Much of current anti-immigrant rhetoric centers around the differences between new waves of immigration and historic ones – but the differences are largely myth.
Earlier immigrant groups also initially settled in mono-ethnic neighborhoods, spoke their own languages, went to church at personal parishes where Mass was celebrated in their native languages and set up businesses that not only served their fellow immigrants but contributed to the growth of the U.S. economy. They eventually learned English, became naturalized citizens, gave birth to U. S. citizens and grew to be integral to the weave of contemporary America.
It has been said that new immigrants don’t want to learn English, yet demand for English as a Second Language classes for adult learners far exceeds supply. With classes or without, more than 75 percent of current immigrants learn to speak English proficiently within 10 years of emigrating.
We’ve also heard that the new immigrants, unlike their predecessors, don’t want to become citizens. But according to U.S. Census Bureau and Bureaus of Citizenship and Immigration Services data, more than 33 percent of immigrants become naturalized citizens. This, of course, can’t begin to reflect the number of immigrants who might want to become citizens if a path to legal residency and citizenship were open to them.
The percentage of the U.S. population that is foreign-born stands at 11.5 percent currently. In the early 20th century, it stood at 15 percent. Immigrants in those days also dealt with anti-immigrant fears about the number of them coming to America, and the same derogatory attitudes about people “without papers” -- the genesis of at least one ethnic slur.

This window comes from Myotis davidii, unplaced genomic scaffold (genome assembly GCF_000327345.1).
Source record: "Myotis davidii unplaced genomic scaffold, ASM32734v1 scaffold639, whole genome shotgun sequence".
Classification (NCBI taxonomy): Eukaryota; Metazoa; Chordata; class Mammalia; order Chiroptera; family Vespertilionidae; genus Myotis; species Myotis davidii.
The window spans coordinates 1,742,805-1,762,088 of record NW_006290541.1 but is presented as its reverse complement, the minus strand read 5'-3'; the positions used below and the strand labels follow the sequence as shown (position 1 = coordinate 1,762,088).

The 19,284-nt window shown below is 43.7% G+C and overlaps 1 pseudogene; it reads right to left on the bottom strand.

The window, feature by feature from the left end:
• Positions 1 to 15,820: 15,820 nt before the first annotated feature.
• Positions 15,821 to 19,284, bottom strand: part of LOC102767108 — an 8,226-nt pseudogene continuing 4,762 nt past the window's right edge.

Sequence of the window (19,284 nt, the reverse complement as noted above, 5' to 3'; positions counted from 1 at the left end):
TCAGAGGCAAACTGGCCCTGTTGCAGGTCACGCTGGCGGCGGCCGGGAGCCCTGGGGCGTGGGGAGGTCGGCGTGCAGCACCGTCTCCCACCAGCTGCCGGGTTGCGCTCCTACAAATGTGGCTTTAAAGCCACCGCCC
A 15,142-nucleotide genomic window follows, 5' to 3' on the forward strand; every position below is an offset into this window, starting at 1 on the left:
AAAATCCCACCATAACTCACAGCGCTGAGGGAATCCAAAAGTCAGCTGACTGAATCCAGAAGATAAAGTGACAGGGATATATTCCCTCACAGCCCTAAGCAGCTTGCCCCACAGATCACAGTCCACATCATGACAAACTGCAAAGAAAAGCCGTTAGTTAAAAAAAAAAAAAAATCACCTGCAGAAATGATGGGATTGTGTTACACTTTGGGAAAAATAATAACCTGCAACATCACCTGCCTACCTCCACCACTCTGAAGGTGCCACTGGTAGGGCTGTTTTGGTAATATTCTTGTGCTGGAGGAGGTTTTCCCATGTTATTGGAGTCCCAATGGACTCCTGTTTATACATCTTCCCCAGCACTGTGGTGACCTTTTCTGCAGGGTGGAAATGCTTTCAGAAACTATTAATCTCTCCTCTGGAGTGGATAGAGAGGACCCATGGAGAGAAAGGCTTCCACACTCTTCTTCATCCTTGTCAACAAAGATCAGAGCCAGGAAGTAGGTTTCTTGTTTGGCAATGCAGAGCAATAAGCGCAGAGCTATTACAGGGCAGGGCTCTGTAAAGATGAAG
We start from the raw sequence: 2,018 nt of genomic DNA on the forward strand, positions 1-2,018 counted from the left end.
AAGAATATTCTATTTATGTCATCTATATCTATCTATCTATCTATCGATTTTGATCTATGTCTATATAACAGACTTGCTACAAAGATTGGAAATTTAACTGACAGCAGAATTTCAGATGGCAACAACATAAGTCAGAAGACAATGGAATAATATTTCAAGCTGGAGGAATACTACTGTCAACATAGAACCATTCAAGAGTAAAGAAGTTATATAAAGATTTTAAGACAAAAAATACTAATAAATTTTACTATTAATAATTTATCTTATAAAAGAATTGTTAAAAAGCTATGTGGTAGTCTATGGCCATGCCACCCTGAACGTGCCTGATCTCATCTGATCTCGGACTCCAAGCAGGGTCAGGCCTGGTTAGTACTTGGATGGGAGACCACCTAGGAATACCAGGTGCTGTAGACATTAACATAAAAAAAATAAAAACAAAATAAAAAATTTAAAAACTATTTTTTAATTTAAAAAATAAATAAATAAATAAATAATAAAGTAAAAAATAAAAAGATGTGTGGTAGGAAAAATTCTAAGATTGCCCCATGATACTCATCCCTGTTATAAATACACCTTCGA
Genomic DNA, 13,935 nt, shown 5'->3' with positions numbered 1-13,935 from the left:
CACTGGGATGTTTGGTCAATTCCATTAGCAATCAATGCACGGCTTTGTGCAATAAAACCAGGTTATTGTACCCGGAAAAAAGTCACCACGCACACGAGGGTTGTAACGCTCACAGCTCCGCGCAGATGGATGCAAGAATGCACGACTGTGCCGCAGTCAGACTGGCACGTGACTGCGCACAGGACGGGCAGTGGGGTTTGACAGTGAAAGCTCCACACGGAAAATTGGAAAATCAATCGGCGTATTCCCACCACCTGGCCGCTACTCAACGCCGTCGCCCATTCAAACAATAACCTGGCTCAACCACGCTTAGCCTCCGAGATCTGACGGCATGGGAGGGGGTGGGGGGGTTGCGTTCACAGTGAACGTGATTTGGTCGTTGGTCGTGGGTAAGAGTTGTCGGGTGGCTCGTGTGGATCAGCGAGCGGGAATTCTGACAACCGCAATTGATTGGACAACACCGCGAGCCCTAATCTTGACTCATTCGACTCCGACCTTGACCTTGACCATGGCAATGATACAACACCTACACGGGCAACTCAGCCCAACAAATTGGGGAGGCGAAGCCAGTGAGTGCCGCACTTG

Myth has it that most immigrants today are undocumented. But the Immigration and Naturalization Services statistical yearbook records that 75 percent of current immigrants have legal permanent visas. And they pay U.S. taxes – between $90 and $140 billion a year. (Even undocumented immigrants pay taxes – as evidenced by the Social Security Administration’s “suspense file” -- taxes that cannot be matched to workers’ names and social security numbers -- which drew $20 billion between 1990 and 1998.)
Current immigrants, like their predecessors, contribute to the U.S. economy through their consumer spending and through the income generated by the businesses they set up. According to the Cato Institute and the Inter-American Development Bank, consumer spending of immigrant households and business contribute $162 billion in tax revenue to U.S. federal, state and local governments.
And Alan Greenspan, while he headed the Federal Reserve, pointed out that 70 percent of immigrants arrive to the U.S, in prime working years. As part of our workforce they will contribute $500 billion toward our social security system over the next 20 years.
An enduring myth about current immigrants is that they emigrate to receive public benefits. There is data from the American Immigration Lawyers Association and the Urban Institute that shows that immigrant tax payments total $20 to $30 billion more than the amount of government services they receive.
Recent surveys have shown that new immigrants are actually much healthier than longtime immigrants (who in turn are healthier than native citizens). Which is lucky because legal immigrants are restricted from accessing any public health benefits for the first five years of their residence in the United States. Undocumented immigrants are precluded from accessing any public benefits at all.